Many who have the D-Dogs say they are actually better than their CGMs many times, particularly because of we're in early generations of the CGM technology and they are often not accurate - as well as the regular burdens of being connected to a device. Some Type 1s and Parents of KWD also say that CGMs aren't workable options for them for various reasons, but the dog is. You do have a "family dog" component to it, but it's more significant than that - particularly for those who may live or be alone a lot and that D-Dog is with them as another safety tool.
     
  12. frizzyrazzy

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    there is absolutely NO scientific evidence to support those claims - that a dog is better than a CGM.
     
  13. Sarah Maddie's Mom

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  14. Brynn

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    I am not going to start an argument with anyone on a thread here, because I KNOW this is a heated topic. But I completely disagree with this statement. I have both and I would much, much rather go with the dog. He is much more reliable then the CGM for me.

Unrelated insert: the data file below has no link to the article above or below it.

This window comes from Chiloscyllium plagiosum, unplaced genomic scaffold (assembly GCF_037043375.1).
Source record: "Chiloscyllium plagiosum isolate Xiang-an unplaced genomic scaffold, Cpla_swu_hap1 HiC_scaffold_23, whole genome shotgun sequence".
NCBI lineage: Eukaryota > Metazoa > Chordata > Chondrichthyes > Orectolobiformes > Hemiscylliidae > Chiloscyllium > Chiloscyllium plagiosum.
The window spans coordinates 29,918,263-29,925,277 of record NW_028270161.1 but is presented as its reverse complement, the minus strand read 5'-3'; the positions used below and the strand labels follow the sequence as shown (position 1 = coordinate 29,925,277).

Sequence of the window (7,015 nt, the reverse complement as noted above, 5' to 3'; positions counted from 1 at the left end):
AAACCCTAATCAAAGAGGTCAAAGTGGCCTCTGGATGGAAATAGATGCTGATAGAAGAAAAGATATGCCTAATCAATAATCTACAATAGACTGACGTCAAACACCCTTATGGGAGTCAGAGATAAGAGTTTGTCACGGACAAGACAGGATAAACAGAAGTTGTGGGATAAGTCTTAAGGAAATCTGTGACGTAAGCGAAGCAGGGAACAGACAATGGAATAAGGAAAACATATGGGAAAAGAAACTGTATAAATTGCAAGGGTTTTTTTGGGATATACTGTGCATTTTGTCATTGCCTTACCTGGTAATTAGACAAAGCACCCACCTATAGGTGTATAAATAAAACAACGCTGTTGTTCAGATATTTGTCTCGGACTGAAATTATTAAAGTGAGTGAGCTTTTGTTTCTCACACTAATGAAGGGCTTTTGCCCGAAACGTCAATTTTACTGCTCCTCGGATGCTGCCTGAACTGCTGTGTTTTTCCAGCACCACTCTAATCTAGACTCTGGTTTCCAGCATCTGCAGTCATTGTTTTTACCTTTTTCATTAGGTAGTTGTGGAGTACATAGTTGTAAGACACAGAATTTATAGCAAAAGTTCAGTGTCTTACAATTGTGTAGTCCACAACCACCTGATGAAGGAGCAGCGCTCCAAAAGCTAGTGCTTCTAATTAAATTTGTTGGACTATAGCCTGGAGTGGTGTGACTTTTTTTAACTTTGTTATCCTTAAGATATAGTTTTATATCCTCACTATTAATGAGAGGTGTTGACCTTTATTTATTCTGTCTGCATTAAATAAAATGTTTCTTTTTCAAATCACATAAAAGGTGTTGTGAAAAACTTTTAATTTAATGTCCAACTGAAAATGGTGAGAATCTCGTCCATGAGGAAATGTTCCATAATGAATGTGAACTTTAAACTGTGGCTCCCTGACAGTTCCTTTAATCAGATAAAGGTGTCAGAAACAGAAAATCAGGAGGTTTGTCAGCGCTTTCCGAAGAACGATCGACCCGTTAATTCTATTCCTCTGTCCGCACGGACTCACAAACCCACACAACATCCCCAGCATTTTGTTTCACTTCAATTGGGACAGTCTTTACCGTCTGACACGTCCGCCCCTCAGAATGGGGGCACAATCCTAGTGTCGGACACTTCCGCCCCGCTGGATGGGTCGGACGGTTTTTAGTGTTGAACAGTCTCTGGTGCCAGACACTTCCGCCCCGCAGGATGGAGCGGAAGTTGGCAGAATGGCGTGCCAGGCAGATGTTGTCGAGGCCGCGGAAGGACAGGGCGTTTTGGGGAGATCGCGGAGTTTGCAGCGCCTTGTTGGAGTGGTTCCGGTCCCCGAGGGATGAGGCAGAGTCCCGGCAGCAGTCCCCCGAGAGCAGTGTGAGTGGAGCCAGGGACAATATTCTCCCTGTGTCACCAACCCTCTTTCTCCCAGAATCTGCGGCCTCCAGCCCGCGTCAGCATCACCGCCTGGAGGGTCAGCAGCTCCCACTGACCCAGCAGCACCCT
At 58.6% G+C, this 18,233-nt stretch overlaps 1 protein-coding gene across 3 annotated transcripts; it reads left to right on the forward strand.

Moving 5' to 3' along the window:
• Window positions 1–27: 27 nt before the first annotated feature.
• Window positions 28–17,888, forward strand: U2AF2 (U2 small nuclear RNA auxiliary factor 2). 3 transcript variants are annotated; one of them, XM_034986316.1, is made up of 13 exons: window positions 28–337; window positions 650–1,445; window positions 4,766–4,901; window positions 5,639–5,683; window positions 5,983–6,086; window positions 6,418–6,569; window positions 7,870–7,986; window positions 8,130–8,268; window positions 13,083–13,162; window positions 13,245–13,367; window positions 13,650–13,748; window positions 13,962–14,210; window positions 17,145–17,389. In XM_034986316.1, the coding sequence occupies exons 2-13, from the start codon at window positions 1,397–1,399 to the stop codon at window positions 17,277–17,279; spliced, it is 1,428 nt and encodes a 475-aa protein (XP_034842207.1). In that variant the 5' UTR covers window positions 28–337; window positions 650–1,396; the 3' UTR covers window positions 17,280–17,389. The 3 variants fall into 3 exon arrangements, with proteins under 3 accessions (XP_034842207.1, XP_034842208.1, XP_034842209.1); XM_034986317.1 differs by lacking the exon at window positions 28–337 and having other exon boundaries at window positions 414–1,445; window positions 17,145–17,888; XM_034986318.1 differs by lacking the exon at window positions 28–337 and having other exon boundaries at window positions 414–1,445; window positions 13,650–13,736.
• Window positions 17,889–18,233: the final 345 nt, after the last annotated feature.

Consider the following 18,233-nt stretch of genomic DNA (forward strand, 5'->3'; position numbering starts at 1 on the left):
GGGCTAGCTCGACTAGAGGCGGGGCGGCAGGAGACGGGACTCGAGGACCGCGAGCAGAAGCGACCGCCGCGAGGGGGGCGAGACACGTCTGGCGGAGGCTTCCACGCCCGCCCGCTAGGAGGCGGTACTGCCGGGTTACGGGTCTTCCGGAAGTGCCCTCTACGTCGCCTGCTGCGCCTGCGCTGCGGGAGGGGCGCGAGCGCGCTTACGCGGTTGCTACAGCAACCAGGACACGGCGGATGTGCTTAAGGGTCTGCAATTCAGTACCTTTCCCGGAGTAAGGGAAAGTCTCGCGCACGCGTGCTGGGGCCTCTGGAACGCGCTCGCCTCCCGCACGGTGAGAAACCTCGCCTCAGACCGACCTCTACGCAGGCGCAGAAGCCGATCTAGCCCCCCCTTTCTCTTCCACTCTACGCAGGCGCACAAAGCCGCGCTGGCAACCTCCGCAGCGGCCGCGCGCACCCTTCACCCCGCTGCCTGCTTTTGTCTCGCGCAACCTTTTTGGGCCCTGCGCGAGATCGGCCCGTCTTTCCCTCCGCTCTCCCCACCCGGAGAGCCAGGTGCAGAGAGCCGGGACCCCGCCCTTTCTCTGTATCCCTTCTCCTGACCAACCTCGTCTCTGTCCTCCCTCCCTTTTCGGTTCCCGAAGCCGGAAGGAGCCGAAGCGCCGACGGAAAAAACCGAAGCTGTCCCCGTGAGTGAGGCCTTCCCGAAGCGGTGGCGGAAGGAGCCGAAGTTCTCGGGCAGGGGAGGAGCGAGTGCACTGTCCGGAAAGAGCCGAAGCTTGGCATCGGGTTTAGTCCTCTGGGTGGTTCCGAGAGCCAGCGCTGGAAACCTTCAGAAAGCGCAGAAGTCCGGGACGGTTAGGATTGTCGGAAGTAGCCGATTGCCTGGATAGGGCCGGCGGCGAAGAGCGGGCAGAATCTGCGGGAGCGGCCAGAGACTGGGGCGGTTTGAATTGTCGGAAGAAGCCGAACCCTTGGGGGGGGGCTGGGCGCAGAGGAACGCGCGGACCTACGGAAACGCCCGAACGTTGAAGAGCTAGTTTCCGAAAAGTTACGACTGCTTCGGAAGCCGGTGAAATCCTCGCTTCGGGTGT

15. suz

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    Are there any real advantages of having a service dog over a CGM? Besides a CGM going 'out of range' or dead batteries - the usual stuff.
     
  16. Brynn

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    Suzanne,
    Anything I say, I'm not going to be able to back up, so I'm hesitant to post it. I've had my dog for three years and been around tons of trainers, other service dog handlers etc. So I will just post what I know and have heard, I am asking that nobody fry me for it, you are welcome to research it yourselves. I have seen it myself and know it to be true:
    For the diabetic alert dog benefits vs. CGM
    my dog can usually detect a low before the CGM a good 10-15mins. It gives me time to prepare. For ex. if the dog alerts and I test and I am 85, I will restest in 15 mins and discover I am 65. The dog caught that. Yes, the CGM could have, but if the CGM died, or malfunctioned, wasn't calibrated right, etc.
    A dog isn't for anyone and I get that, a lot of people do not see the point of having a diabetic alert dog (DAD) that's fine. I love mine, if you are interested in getting one, I encourage you to research it and the companies before making your decision.